Opium Of The Masses

November 3, 2010 at 9:15 AMNov (Cinema, Media, Musings, Soliloquy)

Speaking about media and sensitivity Kannada poet Jayanth Kaikini, in Manipal (30th march 2008) said that one of the TV channels asked him to write a script for a serial, where the story would revolve around rich people. Kaikini said, he was asked to have plots where these rich people would suffer and cry a lot. When asked for a reason behind such a suggestion, kaikini was told “The viewers are mostly of middle class who are envious of rich people. If you make the rich cry, they will love it and watch it.”

Carl Rogers, a psychologist of the humanist school, says that every individual has two ‘self’, namely ‘real-self’ and an ‘ideal-self’, one what he is and the later what he longs to be. The more the distance between the two, Carl Rogers argues, the more is the frustration. With the increase of the frustration, man starts envying those who have achieved the ‘self’ which he has idealised and also constantly looks for a ventilation for his frustration.

The labour class recognizes itself with the poor hero who out masses the rich man, which they would have loved to do in their real lives, but are unable to. The urban middle class which is usually caught in the mishmash of urban set up longs for a life shown in films like Dil Chahta Hai (the reason behind dil chahta hai clicking only in urban centres can be understood in this light). The audience see themselves in the characters and live their ‘ideal-life’ and ‘ideal-self’ second hand in a span of three hours in the cinema hall where the subconsciously driven desires and dreams come into light as the hall turns dark.

“Nothing can induce working men and women to read stories that treat of their own world. The working class detest anything that tries to represent their daily life” says a character in George Gissing novel ‘The Grub Street’. Probably these lines give us an insight into why some of the critically acclaimed and aesthetically rich films which by nature are realistic, do not work at the box office.

In this process of ventilation and identifying oneself in a cinema, the common man starts worshipping the actors who play the roles of the ‘ideal-self’. In Madurai a report says, there are as many as 500 fan clubs of actors and actresses, whose members mainly include the labour class. There is not much of a difference between Shree Rama being called an ‘ideal-man’ and temper being constructed for film stars, in whom the common mass sees its ‘ideal-self’.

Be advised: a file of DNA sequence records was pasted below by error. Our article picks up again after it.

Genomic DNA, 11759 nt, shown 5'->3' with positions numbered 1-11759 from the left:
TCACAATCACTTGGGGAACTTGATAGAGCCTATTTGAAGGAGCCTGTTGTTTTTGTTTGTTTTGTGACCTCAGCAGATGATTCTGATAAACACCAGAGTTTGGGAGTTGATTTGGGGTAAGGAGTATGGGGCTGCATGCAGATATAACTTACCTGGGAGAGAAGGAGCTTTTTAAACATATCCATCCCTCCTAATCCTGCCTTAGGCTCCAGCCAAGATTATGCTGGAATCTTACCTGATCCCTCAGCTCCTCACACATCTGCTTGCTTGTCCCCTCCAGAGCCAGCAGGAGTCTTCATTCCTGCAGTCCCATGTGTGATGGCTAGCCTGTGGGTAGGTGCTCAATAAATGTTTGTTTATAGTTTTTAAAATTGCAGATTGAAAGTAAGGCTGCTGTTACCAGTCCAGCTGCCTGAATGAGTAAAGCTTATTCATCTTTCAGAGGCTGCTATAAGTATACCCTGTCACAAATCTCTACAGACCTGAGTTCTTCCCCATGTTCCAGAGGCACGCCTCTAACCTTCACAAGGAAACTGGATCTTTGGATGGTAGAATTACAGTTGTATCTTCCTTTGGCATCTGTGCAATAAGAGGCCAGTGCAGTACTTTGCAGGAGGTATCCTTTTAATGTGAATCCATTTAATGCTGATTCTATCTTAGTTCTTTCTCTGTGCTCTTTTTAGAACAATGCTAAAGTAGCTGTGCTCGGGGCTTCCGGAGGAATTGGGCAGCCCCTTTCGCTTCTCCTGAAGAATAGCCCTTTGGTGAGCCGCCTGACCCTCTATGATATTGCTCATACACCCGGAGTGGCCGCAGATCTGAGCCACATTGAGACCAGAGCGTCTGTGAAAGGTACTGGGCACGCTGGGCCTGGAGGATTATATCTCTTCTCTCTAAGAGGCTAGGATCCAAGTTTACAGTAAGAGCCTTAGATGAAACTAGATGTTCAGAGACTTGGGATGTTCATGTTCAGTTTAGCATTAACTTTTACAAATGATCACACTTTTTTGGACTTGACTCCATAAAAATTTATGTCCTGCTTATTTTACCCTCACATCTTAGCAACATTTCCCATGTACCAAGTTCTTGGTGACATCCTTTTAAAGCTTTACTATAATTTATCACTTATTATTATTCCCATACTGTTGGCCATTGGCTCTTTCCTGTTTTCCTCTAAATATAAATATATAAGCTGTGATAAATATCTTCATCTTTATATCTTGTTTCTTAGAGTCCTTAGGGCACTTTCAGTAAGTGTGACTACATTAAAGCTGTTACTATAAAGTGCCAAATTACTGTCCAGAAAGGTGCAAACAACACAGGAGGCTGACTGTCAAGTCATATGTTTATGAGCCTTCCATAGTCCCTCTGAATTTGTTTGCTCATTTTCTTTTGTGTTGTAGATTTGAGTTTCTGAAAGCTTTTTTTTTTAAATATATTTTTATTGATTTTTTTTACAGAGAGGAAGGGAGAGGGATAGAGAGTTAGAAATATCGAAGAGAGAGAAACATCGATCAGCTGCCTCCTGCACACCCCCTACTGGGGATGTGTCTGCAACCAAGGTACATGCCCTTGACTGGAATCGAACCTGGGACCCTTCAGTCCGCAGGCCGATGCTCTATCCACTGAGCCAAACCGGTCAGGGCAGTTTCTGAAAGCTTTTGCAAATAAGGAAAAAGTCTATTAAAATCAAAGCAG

The strength of an audio-visual medium can’t be neglected in this discussion, which can create spectacle in a much better way than a literature or a play can. S.S Vasan’s description of his production as “Pageants for peasants” makes a lot of sense, when seen in the light of this discussion.

Speaking about religion Karl Marx made one of his often quoted statements- “Religion is the opium of the masses”. If the word ‘religion’ is to be replaced by ‘soap opera’ and ‘cinema’ to say- “Cinema and soap opera is the opium of the masses” it wouldn’t be any wrong.

“If public men work for the good of the public” S.S Vasan had argued in 1955 “Showmen do, as a matter of fact, work for the pleasure of the public”. Things have changed now. Public men are now working for themselves and thus making the lives of the public miserable. Under such condition cinema and soap operas give some relief to the worn out public at the end of the day.

18 January 2008

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1 Comment

  1. Hours In The Dark | Crazy Mind's Eye said,

    […] one of my blog posts earlier, titled Opium Of The Masses, I had argued on similar lines as to how cinema enables people to live an idea-self, which is quite […]

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